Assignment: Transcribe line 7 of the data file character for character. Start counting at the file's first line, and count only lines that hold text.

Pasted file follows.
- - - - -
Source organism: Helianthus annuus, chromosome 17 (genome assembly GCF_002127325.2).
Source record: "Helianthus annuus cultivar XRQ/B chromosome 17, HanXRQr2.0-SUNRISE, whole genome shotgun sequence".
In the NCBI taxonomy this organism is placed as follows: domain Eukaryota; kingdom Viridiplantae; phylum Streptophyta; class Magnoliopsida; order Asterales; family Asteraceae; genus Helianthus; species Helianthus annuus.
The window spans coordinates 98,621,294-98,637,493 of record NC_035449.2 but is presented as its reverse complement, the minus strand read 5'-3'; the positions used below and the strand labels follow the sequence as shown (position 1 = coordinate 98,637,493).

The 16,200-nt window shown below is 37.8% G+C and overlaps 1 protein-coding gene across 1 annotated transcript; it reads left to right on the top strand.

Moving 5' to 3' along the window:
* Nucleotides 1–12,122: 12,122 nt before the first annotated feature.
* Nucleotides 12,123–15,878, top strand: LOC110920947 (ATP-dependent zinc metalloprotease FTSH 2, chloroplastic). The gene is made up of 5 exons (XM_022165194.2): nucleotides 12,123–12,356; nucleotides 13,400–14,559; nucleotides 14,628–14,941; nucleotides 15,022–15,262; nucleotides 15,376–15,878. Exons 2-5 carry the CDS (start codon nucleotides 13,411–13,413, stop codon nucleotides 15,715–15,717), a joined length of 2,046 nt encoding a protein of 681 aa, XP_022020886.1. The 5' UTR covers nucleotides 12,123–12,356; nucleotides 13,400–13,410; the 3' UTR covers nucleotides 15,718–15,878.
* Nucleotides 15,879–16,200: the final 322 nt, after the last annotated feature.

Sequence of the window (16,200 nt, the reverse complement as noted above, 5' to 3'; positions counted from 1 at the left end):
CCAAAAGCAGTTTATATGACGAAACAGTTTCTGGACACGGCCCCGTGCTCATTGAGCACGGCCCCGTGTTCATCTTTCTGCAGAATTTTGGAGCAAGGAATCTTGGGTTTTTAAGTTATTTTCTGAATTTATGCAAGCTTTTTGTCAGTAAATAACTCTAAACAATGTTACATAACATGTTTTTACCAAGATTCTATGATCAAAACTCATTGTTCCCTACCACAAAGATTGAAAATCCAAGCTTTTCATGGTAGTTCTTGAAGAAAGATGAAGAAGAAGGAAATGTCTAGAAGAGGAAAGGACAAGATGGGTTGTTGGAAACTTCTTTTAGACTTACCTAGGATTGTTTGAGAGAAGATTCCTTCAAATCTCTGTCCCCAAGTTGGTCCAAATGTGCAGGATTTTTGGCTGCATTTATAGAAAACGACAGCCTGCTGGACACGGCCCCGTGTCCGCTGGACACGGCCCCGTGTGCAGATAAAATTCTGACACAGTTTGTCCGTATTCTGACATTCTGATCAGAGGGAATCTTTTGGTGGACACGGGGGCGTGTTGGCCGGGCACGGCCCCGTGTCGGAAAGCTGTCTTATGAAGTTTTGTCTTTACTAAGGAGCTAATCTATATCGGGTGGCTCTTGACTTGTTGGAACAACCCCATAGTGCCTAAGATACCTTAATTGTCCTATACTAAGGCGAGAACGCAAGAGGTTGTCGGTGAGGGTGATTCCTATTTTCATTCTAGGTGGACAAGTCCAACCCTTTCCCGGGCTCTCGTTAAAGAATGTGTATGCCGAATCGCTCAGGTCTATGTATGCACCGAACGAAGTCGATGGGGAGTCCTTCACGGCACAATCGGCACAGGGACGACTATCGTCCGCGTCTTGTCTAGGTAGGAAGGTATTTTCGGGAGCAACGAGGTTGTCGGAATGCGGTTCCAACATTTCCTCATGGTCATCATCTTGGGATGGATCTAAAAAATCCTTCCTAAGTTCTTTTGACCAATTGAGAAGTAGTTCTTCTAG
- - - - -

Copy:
* Nucleotides 1–12,122: 12,122 nt before the first annotated feature.